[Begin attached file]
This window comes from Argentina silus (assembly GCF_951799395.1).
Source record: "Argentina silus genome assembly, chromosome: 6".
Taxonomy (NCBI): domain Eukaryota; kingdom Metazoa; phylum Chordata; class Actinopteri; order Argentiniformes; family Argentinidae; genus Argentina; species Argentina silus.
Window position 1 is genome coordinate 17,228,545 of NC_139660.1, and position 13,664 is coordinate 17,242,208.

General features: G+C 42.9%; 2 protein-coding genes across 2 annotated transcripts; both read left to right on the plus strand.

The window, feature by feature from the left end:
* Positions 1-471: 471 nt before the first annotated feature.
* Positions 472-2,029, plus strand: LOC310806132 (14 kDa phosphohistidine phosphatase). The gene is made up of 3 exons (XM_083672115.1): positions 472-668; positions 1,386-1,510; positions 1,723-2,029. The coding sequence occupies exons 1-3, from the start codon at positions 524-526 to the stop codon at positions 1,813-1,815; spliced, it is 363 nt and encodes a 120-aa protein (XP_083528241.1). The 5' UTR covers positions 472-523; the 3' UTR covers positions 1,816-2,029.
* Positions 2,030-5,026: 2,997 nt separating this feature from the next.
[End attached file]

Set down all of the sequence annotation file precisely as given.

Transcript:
This window comes from Argentina silus (assembly GCF_951799395.1).
Source record: "Argentina silus genome assembly, chromosome: 6".
Taxonomy (NCBI): domain Eukaryota; kingdom Metazoa; phylum Chordata; class Actinopteri; order Argentiniformes; family Argentinidae; genus Argentina; species Argentina silus.
Window position 1 is genome coordinate 17,228,545 of NC_139660.1, and position 13,664 is coordinate 17,242,208.

General features: G+C 42.9%; 2 protein-coding genes across 2 annotated transcripts; both read left to right on the plus strand.

The window, feature by feature from the left end:
* Positions 1-471: 471 nt before the first annotated feature.
* Positions 472-2,029, plus strand: LOC310806132 (14 kDa phosphohistidine phosphatase). The gene is made up of 3 exons (XM_083672115.1): positions 472-668; positions 1,386-1,510; positions 1,723-2,029. The coding sequence occupies exons 1-3, from the start codon at positions 524-526 to the stop codon at positions 1,813-1,815; spliced, it is 363 nt and encodes a 120-aa protein (XP_083528241.1). The 5' UTR covers positions 472-523; the 3' UTR covers positions 1,816-2,029.
* Positions 2,030-5,026: 2,997 nt separating this feature from the next.